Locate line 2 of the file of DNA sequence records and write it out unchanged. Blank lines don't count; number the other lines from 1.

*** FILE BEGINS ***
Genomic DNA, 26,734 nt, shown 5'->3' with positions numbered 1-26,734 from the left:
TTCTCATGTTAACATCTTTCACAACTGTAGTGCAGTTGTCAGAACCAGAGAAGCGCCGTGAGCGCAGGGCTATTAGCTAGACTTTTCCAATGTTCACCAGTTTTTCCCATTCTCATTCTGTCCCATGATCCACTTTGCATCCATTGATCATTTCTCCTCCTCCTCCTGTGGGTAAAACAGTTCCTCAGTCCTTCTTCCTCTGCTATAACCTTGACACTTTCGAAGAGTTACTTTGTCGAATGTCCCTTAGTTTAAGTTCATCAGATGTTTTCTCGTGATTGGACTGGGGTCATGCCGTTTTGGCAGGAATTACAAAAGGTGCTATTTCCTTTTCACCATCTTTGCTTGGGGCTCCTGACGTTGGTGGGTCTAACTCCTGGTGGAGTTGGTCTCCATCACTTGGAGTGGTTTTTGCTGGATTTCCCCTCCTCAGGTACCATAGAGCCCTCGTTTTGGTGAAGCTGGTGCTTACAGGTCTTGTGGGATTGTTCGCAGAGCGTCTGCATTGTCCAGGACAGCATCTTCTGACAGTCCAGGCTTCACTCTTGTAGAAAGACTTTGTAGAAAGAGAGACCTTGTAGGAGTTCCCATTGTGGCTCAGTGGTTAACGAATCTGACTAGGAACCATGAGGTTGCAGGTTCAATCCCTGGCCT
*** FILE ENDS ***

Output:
TTCTCATGTTAACATCTTTCACAACTGTAGTGCAGTTGTCAGAACCAGAGAAGCGCCGTGAGCGCAGGGCTATTAGCTAGACTTTTCCAATGTTCACCAGTTTTTCCCATTCTCATTCTGTCCCATGATCCACTTTGCATCCATTGATCATTTCTCCTCCTCCTCCTGTGGGTAAAACAGTTCCTCAGTCCTTCTTCCTCTGCTATAACCTTGACACTTTCGAAGAGTTACTTTGTCGAATGTCCCTTAGTTTAAGTTCATCAGATGTTTTCTCGTGATTGGACTGGGGTCATGCCGTTTTGGCAGGAATTACAAAAGGTGCTATTTCCTTTTCACCATCTTTGCTTGGGGCTCCTGACGTTGGTGGGTCTAACTCCTGGTGGAGTTGGTCTCCATCACTTGGAGTGGTTTTTGCTGGATTTCCCCTCCTCAGGTACCATAGAGCCCTCGTTTTGGTGAAGCTGGTGCTTACAGGTCTTGTGGGATTGTTCGCAGAGCGTCTGCATTGTCCAGGACAGCATCTTCTGACAGTCCAGGCTTCACTCTTGTAGAAAGACTTTGTAGAAAGAGAGACCTTGTAGGAGTTCCCATTGTGGCTCAGTGGTTAACGAATCTGACTAGGAACCATGAGGTTGCAGGTTCAATCCCTGGCCT